WELLINGTON – New Zealand’s government plans to borrow and spend vast amounts of money as it tries to keep unemployment below 10% in the wake of the coronavirus pandemic.
Finance Minister Grant Robertson on Thursday unveiled a budget unlike any in the nation's history. Debt would shoot up from just over 20% of GDP to 54% by 2023, and thousands of jobs created by putting people to work building homes and improving the environment.
Still, the increased spending will not be enough to offset the economic devastation caused by the pandemic. Unemployment is expected to rise from just over 4% to nearly 10% by June. And Robertson acknowledged that tourism, which had accounted for about 10% of the economy, was not going to be the same for many years to come.
“We face a global economic and health crisis not seen since the Great Depression,” Robertson said.
The budget was released on the same day the nation lifted most of its lockdown restrictions. Malls, retail stores and restaurants all reopened, and many people returned to their workplaces. That reflected the country's success to date in its attempts to eliminate the virus. Health authorities on Thursday reported zero new infections for the third day in a row. New Zealand has reported a total of about 1,500 confirmed infections and 21 deaths.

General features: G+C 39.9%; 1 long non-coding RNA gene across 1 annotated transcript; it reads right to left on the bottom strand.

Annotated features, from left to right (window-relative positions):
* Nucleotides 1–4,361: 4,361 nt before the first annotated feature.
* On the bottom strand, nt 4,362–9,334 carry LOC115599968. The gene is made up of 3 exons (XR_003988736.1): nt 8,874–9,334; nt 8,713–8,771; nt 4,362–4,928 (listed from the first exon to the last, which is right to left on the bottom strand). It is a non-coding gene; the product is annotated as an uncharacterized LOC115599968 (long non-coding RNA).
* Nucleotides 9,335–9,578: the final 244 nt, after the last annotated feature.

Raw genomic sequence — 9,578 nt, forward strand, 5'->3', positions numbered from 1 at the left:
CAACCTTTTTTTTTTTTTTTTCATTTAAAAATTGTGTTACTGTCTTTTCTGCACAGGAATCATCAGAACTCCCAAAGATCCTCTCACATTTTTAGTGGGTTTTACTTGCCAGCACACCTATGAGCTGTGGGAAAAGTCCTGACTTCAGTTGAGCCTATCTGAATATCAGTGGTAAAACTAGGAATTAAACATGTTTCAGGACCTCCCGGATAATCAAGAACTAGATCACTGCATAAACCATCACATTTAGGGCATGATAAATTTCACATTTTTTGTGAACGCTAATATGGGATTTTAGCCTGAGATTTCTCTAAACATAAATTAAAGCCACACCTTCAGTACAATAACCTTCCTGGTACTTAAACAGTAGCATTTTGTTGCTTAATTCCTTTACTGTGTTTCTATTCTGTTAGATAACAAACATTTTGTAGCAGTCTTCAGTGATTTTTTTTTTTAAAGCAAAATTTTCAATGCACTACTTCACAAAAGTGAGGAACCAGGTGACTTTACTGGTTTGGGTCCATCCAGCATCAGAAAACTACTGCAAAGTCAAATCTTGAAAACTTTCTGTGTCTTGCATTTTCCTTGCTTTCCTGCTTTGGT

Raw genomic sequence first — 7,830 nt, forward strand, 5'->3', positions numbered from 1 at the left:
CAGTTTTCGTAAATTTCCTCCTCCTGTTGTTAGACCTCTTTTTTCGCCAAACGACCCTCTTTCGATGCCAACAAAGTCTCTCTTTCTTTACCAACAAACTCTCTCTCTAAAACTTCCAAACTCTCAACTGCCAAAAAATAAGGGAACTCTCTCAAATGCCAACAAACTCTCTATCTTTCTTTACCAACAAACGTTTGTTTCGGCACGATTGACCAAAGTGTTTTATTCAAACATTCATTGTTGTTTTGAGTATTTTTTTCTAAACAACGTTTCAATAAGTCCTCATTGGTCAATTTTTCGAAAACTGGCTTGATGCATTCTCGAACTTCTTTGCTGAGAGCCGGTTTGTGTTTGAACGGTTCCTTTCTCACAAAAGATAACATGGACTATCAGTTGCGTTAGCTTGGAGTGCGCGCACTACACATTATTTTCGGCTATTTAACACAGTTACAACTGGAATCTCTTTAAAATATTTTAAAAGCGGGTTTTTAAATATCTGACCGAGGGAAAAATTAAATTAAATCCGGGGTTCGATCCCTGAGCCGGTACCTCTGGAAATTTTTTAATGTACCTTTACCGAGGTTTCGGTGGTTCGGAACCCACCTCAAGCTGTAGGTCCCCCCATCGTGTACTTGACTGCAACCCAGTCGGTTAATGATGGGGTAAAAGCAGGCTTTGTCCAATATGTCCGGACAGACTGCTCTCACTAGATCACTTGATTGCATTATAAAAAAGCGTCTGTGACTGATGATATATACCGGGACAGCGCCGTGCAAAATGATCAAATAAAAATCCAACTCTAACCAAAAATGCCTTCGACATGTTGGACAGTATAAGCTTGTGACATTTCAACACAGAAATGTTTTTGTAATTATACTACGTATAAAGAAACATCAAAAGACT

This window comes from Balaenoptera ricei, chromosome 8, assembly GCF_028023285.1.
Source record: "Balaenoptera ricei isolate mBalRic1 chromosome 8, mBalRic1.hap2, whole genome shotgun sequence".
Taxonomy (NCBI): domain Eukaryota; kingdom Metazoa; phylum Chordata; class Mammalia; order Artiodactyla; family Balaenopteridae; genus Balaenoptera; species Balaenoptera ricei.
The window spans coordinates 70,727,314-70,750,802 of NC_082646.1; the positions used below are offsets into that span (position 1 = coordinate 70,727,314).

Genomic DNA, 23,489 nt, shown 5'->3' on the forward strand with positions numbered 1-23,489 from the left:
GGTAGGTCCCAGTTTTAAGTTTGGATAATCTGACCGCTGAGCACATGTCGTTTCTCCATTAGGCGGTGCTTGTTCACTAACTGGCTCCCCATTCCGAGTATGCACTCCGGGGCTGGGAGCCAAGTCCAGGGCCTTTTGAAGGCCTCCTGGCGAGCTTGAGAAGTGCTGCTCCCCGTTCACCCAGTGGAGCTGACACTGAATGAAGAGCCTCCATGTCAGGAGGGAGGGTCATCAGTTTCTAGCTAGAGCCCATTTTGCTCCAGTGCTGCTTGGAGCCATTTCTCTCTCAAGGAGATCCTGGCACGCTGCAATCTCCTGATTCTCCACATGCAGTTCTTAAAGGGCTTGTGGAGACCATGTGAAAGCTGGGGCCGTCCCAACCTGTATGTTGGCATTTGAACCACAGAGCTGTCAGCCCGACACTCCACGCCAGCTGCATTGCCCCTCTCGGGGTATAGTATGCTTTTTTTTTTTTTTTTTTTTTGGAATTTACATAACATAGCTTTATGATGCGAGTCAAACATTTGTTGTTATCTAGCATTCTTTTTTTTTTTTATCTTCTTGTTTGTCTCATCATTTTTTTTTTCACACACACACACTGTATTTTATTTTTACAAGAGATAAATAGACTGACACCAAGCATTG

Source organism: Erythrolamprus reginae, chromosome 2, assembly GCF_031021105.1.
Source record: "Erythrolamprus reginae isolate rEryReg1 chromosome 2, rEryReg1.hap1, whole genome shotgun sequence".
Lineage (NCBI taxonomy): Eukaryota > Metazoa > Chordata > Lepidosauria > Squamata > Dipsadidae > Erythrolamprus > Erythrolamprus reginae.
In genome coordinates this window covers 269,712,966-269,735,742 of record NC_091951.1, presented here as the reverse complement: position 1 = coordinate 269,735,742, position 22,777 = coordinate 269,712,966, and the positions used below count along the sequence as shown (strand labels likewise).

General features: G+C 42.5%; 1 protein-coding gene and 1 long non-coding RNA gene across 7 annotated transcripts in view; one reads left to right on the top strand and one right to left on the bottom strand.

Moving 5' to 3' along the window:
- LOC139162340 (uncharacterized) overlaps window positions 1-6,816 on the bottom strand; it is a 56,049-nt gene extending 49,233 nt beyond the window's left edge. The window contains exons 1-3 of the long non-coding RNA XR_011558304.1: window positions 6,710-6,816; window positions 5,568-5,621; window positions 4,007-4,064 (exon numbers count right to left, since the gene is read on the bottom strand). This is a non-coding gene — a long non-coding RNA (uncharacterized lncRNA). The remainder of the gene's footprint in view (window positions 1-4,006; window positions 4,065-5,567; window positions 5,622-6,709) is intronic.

Under the budget plan, the government will spend 50 billion New Zealand dollars ($30 billion) over four years to help boost the economy.
The government had entered the crisis running a surplus and with its books in good shape compared to many other countries. Robertson said the crisis called for increased spending rather than cutting back.
“I’m not a fan of austerity,” he said.
More than half of all workers in New Zealand are currently being subsidized by the government under a program that was quickly set up as the nation went into a strict lockdown in March. The budget would extend the scheme for hard-hit businesses.
The plan also calls for 11,000 environmental jobs to be created, some of them temporary. People would be put to work killing pests and restoring wetlands. And up to 8,000 new homes would be built, creating thousands of construction jobs. Spending would also be increased on everything from health care and education to school lunches and the postal service.
Opposition leader Simon Bridges said the plan lacked detail and accountability and would add the equivalent of a second mortgage of debt per household.
“It’s our children and grandchildren who will be paying for it,” Bridges said.
Lawmakers started discussions Thursday afternoon and were expected to approve the budget.